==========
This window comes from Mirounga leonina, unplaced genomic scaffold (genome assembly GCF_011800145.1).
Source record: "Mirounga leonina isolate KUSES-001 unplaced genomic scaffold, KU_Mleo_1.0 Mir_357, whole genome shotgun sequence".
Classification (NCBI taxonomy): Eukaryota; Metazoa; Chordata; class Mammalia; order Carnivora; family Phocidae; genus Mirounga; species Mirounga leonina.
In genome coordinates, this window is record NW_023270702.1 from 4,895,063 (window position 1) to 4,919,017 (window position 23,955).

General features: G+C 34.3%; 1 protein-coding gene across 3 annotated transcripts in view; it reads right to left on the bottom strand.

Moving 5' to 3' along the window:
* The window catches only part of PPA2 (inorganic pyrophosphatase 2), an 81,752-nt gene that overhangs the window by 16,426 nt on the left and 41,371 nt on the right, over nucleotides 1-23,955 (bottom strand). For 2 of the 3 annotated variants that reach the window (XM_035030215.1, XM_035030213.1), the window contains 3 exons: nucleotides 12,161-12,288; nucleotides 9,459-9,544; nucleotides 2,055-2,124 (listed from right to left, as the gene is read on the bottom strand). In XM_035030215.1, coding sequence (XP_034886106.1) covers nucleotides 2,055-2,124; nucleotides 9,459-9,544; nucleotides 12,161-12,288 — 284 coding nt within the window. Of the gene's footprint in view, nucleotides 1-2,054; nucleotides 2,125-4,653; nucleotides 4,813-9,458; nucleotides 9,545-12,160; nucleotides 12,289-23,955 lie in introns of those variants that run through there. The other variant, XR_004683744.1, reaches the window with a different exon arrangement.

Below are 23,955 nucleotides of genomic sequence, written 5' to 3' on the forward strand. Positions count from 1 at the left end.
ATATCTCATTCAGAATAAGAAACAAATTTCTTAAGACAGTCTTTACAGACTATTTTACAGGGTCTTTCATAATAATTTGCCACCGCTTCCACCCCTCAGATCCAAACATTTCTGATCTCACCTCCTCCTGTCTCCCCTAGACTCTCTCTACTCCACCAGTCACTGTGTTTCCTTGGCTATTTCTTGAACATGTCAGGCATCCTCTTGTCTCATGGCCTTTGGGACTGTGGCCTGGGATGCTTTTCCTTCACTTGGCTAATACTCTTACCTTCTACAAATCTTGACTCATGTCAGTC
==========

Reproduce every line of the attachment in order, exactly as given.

This window comes from Mirounga leonina, unplaced genomic scaffold (genome assembly GCF_011800145.1).
Source record: "Mirounga leonina isolate KUSES-001 unplaced genomic scaffold, KU_Mleo_1.0 Mir_357, whole genome shotgun sequence".
Classification (NCBI taxonomy): Eukaryota; Metazoa; Chordata; class Mammalia; order Carnivora; family Phocidae; genus Mirounga; species Mirounga leonina.
In genome coordinates, this window is record NW_023270702.1 from 4,895,063 (window position 1) to 4,919,017 (window position 23,955).

General features: G+C 34.3%; 1 protein-coding gene across 3 annotated transcripts in view; it reads right to left on the bottom strand.

Moving 5' to 3' along the window:
* The window catches only part of PPA2 (inorganic pyrophosphatase 2), an 81,752-nt gene that overhangs the window by 16,426 nt on the left and 41,371 nt on the right, over nucleotides 1-23,955 (bottom strand). For 2 of the 3 annotated variants that reach the window (XM_035030215.1, XM_035030213.1), the window contains 3 exons: nucleotides 12,161-12,288; nucleotides 9,459-9,544; nucleotides 2,055-2,124 (listed from right to left, as the gene is read on the bottom strand). In XM_035030215.1, coding sequence (XP_034886106.1) covers nucleotides 2,055-2,124; nucleotides 9,459-9,544; nucleotides 12,161-12,288 — 284 coding nt within the window. Of the gene's footprint in view, nucleotides 1-2,054; nucleotides 2,125-4,653; nucleotides 4,813-9,458; nucleotides 9,545-12,160; nucleotides 12,289-23,955 lie in introns of those variants that run through there. The other variant, XR_004683744.1, reaches the window with a different exon arrangement.

Below are 23,955 nucleotides of genomic sequence, written 5' to 3' on the forward strand. Positions count from 1 at the left end.
ATATCTCATTCAGAATAAGAAACAAATTTCTTAAGACAGTCTTTACAGACTATTTTACAGGGTCTTTCATAATAATTTGCCACCGCTTCCACCCCTCAGATCCAAACATTTCTGATCTCACCTCCTCCTGTCTCCCCTAGACTCTCTCTACTCCACCAGTCACTGTGTTTCCTTGGCTATTTCTTGAACATGTCAGGCATCCTCTTGTCTCATGGCCTTTGGGACTGTGGCCTGGGATGCTTTTCCTTCACTTGGCTAATACTCTTACCTTCTACAAATCTTGACTCATGTCAGTC